An Interview with Maestro Mazzola
Photo Credit: Laura Miller
My colleague Terri Van Valkinburgh and I had the great pleasure of interviewing Maestro Enrique Mazzola before our first rehearsal of Pagliacci, Monday, June 7. What follows are excerpts, edited for clarity.
Maestro Mazzola: I just posted a small video in which I say “It’s a great Monday because for the first time I’m going to meet the orchestra, I’m going to meet the chorus for our fantastic project. I’m happy that our artistic forces are back.”
It is very exciting for us to be back rehearsing together in person. What is special about Pagliacci for you, for the orchestra?
Pagliacci by itself is an exciting opera. I would say that the orchestral participation in the dramaturgical game of the opera is absolutely fundamental. We are in the period at the end of the, let me count, 19th century because it’s 1892, the composers tend to give to the orchestra the responsibility of creating the stage color.
So it’s not any more the singer alone. We create, for example, when we do bel canto, a very simple accompaniment and the singer alone creates the color, but here the orchestra, opening with the prologo, and with the intermezzo, the orchestra is really the color of the opera, it’s actually the orchestra which is able to send to the audience the atmospheric feeling of what is going on. We have this verismo style in which the singers show in a very direct way their daily life emotions, yes, like in Boheme, but they could not do this if it was not prepared by a stronger emotional orchestra participation.
You know that I conduct a lot of bel canto and Verdi. I conducted almost everything Puccini wrote 20 years ago, so it’s good coming back to this repertoire. In some way, after 20 years, having conducted most of the Mahler symphonies, it’s a very subtle, mind-engaging, coming back. In 1892 I feel that Leoncavallo was aware of what was happening in the German symphonic world, and in a way, you can feel this in his orchestration, in his way of creating the orchestral line. I sometimes have the feeling of being in a Mahler symphony, a feeling that I could not have had 20 years ago because I had never conducted a Mahler symphony! I’m coming back with a completely different mind for this repertoire.
You’ve been a welcome guest conductor and are now music director designate, soon to be music director.
I will, but I’m not yet. It’s very important for me to say, because I love Sir Andrew, and respect so much of the heritage and the legacy he’s leaving to me, and until the last day in duty of Sir Andrew I want to honor him for what he has done in this magnificent 21 years. I love so much Sir Andrew’s work with you, with The Lyric Opera in general.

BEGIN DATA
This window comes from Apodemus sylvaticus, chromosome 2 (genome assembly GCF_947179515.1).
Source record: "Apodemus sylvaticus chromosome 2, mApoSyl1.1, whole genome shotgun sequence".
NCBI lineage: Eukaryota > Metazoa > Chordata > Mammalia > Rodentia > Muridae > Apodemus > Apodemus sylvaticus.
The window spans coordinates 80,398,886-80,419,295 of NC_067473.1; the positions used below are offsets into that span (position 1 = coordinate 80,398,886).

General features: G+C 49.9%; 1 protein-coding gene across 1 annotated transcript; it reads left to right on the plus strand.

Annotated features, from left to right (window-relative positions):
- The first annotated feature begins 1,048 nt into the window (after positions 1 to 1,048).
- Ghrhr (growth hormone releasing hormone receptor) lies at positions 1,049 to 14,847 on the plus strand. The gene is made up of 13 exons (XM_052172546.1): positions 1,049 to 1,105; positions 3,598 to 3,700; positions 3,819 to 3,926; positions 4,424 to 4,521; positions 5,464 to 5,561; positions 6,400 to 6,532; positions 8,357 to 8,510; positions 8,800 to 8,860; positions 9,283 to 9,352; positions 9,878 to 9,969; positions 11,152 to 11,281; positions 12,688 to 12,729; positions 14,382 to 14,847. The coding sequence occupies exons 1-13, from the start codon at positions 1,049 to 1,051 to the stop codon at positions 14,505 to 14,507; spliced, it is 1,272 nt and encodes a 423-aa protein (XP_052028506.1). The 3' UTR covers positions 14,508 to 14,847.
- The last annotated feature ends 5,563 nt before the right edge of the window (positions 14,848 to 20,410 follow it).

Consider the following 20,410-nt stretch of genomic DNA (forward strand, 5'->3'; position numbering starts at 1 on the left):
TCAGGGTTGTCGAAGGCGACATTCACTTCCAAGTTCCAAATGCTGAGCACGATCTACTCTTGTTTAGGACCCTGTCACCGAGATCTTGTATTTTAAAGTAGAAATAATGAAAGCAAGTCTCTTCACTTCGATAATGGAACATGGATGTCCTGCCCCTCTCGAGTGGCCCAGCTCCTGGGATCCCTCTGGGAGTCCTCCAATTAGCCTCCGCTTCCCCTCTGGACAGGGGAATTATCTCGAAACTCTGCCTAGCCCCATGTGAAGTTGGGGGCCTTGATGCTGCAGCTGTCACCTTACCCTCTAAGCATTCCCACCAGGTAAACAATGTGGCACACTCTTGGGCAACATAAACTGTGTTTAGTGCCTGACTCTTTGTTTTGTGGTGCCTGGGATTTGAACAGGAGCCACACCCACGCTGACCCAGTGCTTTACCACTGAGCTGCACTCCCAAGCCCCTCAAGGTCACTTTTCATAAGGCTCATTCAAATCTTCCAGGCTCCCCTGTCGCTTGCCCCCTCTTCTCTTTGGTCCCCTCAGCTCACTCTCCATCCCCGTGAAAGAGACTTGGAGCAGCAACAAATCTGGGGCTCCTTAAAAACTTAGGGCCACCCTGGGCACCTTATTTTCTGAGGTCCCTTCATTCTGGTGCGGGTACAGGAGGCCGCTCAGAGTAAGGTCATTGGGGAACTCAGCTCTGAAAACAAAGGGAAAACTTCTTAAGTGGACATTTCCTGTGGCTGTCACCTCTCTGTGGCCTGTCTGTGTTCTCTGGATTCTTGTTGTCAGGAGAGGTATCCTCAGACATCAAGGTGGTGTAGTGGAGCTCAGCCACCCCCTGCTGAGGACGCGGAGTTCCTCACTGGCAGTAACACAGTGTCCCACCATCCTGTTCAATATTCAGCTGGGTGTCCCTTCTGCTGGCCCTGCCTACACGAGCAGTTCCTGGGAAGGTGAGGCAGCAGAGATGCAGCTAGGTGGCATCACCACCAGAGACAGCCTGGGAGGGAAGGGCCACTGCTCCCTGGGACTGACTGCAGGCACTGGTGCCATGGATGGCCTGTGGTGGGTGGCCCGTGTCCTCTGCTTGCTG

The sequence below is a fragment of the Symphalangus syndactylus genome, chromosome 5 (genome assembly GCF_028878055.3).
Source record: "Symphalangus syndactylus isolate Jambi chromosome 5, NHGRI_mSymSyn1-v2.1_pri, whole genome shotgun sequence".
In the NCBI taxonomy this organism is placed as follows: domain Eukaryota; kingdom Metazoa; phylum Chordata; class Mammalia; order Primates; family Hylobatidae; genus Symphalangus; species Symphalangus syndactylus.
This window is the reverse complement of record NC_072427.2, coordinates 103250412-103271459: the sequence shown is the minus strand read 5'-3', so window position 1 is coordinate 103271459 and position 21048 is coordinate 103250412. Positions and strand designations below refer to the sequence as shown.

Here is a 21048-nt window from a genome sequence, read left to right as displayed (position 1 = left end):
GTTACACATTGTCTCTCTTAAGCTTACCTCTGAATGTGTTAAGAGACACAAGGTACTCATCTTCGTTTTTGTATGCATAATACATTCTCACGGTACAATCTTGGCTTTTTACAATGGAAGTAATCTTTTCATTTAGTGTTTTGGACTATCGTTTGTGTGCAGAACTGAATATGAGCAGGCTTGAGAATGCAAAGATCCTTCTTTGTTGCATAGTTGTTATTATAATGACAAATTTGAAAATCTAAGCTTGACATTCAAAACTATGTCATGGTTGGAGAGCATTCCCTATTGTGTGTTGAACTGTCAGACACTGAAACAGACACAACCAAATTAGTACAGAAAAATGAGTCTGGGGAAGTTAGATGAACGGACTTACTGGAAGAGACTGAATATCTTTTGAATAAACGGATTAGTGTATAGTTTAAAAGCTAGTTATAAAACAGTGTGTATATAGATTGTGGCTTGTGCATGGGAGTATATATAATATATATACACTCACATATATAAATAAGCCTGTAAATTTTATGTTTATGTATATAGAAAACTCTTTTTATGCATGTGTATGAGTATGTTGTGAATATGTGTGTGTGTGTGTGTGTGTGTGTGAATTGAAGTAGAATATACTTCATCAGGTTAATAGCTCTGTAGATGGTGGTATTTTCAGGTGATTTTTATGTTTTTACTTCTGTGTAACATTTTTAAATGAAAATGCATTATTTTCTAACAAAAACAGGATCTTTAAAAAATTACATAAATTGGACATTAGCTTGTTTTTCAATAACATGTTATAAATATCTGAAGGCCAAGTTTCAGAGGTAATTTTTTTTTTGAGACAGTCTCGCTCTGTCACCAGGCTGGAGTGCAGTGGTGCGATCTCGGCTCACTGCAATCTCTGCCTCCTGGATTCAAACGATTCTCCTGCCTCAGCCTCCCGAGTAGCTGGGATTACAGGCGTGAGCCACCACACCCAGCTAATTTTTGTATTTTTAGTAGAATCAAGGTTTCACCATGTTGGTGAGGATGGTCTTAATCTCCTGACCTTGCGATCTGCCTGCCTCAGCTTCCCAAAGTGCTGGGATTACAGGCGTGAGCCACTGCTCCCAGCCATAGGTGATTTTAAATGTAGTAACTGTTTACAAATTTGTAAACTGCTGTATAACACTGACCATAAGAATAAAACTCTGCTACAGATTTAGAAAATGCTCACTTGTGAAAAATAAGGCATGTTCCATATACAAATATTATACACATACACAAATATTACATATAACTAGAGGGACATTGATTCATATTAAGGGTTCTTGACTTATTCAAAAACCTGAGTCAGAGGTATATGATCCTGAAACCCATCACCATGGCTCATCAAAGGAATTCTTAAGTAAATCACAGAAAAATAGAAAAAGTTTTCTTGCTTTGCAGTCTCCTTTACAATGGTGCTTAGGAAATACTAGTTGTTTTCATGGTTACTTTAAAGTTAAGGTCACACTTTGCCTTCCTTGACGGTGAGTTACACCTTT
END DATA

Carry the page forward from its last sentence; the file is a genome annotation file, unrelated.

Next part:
So, I’m still, I think the music director designate when this newsletter will appear. I think I was already music director designate when we did Luisa Miller. I met with part of the orchestra for the Rossini Sonatas project, so let’s say this (Pagliacci) is the 3rd project that we have together. I include Rossini Sonatas because it was a meeting with the orchestra, a way of working on the details of the bowings, of the intonation, to discuss the difficulties of making music in the COVID times. For me, the Rossini Sonatas were absolutely important because in a way it was an answer to our necessity to not be silent, to say something. Most of all, this period for me was a period of preparation for the future seasons, being part of the artistic team to see what is possible to do in the future being realistic after these 15 months of the pandemic. For me, it’s very strange that I arrived to be music director after 15 months in which everything was closed. I didn’t have the possibility to really live the daily opera house life because it was closed. Nevertheless, as you know, I tried to do new programs online with the chorus, with the orchestra, with The Ryan Opera Center, I even played the piano after 20 years that I was not playing. ‘Sole Amore’ was this project with the Ryan Center young artists of Italian chamber music songs by operatic, Italian composers. You’ve conducted us many times over the past few years. What stands out to you about our orchestra?
Well, I speak from personal experience, because I have not been only your conductor, I have been also a part of the audience. When I’m here, I love to come to listen to what else you are playing. What I appreciate is in different repertoires the flexibility, the fast adaptation of the orchestra to a Mozart score, and maybe the day after, a contemporary music score. And you know, this is one of the characteristics that’s required today of the modern opera orchestra. One hundred years ago, one hundred fifty years ago, the repertoire in Italy, they were playing bel canto operas and only bel canto operas. It’s as if today, we would be only specialized in playing contemporary opera. So today an operatic orchestra has a really different task. They have to be able to play Cosi Fan Tutti one night and Dead Man Walking the night later. The orchestra is really fantastic at this, you can feel the quality of the orchestra through this ability to change a color, to change a story in one night, in one day, this is very beautiful of the orchestra.